National Progress Reports in Agrometeorology

The WMO Secretariat prepared and circulated a detailed questionnaire for the preparation of National Reports on Progress Made in Agricultural Meteorology by Members per Recommendation 1 of CAgM-XIV. In accordance with this recommendation, the WMO Secretariat will continue to compile the information in a comprehensive database to make it available to members.




  1. Part 1 - Organization
    1. 1.1. Number of institutions engaged in Agrometeorology-related work in your country .....0
    2. 1.2. Resources and Facilities (please give number)
      1. 1.2a. Approximate no. of persons in Agricultural Meteorology
        1. NMHS
          1. - Total Number .....11
          2. - Class I-II .....9
          3. - Class III-IV .....2
          4. - Others .....N/A
          5. - PhD .....N/A
      2. 1.2b. Facilities available to Agricultural Meteorology Division
        1. NMHS
          1. - Mainframe computers .....1
          2. - Personal computers .....12
          3. - Geographic Information Systems (GIS) .....1
          4. - Remote Sensing and Image Analysis .....1
    3. 1.3. Training and Education (Training and Education of Agricultural Meteorology personnel since 1999)
      1. NMHS
        1. - No of persons who received advanced degrees (M.Sc, Ph.D) .....N/A
        2. - No of persons who attended long term training courses .....N/A
        3. - No of persons who attended short term seminars, workshops (1-2 weeks) .....5
  2. Part 2 - Agrometeorological Observations
    1. NMHS
      1. Prior to 2006 (num)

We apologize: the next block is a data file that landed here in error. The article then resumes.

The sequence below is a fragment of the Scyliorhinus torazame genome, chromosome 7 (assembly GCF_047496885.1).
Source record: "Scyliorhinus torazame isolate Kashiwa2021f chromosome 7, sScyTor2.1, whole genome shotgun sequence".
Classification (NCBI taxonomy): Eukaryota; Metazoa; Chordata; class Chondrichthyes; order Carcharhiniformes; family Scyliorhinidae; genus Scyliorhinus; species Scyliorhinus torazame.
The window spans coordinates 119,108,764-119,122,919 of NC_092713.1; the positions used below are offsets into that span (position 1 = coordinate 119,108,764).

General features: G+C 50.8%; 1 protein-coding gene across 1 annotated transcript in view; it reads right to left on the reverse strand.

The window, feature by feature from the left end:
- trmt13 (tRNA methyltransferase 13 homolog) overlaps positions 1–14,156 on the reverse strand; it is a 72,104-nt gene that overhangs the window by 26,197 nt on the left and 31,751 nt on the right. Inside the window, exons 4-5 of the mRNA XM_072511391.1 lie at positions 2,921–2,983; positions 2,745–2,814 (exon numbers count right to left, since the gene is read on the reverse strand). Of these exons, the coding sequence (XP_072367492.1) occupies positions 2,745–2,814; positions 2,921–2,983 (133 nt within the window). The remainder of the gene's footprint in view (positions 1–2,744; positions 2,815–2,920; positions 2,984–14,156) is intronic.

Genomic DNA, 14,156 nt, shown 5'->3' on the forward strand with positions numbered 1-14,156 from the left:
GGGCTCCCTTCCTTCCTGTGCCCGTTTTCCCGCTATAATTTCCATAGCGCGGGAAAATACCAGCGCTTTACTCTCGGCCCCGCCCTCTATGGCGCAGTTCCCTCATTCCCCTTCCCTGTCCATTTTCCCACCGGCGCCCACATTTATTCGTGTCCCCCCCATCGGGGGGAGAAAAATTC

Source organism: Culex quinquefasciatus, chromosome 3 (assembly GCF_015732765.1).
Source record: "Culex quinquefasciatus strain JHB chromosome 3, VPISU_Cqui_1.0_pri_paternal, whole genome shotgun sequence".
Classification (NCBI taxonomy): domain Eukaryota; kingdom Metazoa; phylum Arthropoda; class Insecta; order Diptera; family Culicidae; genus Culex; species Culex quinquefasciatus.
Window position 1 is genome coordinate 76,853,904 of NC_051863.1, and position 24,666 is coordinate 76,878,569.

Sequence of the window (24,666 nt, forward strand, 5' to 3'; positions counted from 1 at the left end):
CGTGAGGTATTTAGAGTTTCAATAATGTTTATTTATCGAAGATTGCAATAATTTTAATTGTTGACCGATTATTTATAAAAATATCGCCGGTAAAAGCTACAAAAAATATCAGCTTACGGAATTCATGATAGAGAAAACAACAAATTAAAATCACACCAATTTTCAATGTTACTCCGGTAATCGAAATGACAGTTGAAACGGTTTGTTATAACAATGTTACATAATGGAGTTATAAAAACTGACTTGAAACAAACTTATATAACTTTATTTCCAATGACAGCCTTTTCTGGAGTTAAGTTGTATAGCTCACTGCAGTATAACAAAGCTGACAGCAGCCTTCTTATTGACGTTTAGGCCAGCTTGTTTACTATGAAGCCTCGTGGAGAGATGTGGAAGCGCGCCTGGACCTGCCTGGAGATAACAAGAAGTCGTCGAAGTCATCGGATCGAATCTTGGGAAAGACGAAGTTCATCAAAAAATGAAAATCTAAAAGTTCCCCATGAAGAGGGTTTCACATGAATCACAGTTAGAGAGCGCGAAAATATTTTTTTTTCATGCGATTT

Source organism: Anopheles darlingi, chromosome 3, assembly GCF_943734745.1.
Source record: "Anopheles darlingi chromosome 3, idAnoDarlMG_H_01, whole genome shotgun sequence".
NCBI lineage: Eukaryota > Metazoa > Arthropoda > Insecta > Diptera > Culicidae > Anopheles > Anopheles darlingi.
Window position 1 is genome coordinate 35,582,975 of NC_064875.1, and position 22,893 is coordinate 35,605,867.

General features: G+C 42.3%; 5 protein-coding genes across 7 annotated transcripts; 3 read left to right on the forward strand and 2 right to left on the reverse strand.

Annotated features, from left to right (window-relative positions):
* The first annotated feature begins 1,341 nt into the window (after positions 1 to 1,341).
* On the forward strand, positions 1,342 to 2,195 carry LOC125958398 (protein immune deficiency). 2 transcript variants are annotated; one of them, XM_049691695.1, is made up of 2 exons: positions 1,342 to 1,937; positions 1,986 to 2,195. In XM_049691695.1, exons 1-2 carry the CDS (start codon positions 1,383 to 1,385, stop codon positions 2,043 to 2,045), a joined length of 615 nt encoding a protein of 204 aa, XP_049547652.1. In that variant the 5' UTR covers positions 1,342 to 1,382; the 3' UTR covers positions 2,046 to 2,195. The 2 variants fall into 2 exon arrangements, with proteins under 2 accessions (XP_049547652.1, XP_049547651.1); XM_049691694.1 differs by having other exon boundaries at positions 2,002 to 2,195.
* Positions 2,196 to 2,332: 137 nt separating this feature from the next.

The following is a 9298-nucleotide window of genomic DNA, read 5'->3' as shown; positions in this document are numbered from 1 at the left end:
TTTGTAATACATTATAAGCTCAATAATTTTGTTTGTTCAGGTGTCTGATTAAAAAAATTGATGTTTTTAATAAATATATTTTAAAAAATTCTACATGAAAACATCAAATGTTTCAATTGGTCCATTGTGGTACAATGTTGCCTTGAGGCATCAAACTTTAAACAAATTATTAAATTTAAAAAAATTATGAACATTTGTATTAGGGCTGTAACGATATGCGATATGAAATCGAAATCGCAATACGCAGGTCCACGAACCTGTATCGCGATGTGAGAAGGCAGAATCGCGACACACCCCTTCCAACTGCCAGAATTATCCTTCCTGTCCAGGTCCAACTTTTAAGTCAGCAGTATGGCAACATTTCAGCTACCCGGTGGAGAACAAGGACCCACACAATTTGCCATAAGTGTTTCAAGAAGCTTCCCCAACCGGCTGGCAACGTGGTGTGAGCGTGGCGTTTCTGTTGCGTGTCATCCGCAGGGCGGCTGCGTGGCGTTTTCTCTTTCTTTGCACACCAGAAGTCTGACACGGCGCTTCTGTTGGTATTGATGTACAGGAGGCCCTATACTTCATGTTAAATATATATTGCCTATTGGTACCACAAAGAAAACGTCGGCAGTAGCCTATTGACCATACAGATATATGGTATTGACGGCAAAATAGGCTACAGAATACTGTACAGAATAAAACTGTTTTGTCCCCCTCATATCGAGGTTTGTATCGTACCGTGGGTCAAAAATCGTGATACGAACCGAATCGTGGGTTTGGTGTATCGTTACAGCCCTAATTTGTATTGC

1. - Number of stations in the network of agrometeorological observations .....70
        2. - New instruments added .....N/A
        3. - Automatic weather stations in use .....0
      2. Current (2009) (num)
        1. - Number of stations in the network of agrometeorological observations .....65
        2. - New instruments added .....4
        3. - Automatic weather stations in use .....28
  3. Part 3 - Agrometeorological Services for Agriculture
    1. 3.1. Service structure (Indicate where agrometeorological services are located in your country)
      1. - Is the agrometeorological service constituted as a separate unit? .....No
      2. - Is the agrometeorological service at headquarters only? .....Yes
      3. - Are there agrometeorological services in different regions? .....No
    2. 3.2. Please list the agrometeorological products and other services for agriculture products provided by your service
      agrometeorological data and values of computed agrometeorological parameters as a necessary input for various activities (e.g. plant protection, exploitation of the irrigation systems, definition of technological maturity of some crops etc.);

      seven-day, ten-day, monthly agricultural bulletins, seasonal and annual agrometeorological analyses (analyses of the influence of meteorological factors on the development, growth and yield of crops), as well as special CROPSYST bulletin.

      agrometeorological forecasts, advice and warnings in unfavourable weather conditions;

      annual reviews of agrometeorological observations (yearbooks: Soil Temperature, Phenological, Class A Evaporation, Evapotranspiration – lysimeter measurements);

      periodical publications of the results of agrometeorological research (foremost processing and suitable examination of long series of agrometeorological data).
    3. 3.3. Types and forms of service provided by the agrometeorology unit
      1. - Bulletins .....Yes
      2. - Brochures .....No
      3. - Radio and TV .....Yes
      4. - Press releases .....Yes
      5. - Workshops and seminars .....No
      6. - Interactions with farmers and/or farmer groups .....Yes
    4. 3.4. Agrometeorological Information on the Internet
      1. - Does your service have an Internet web page?
      2. - Specify the agrometeorological products posted on your website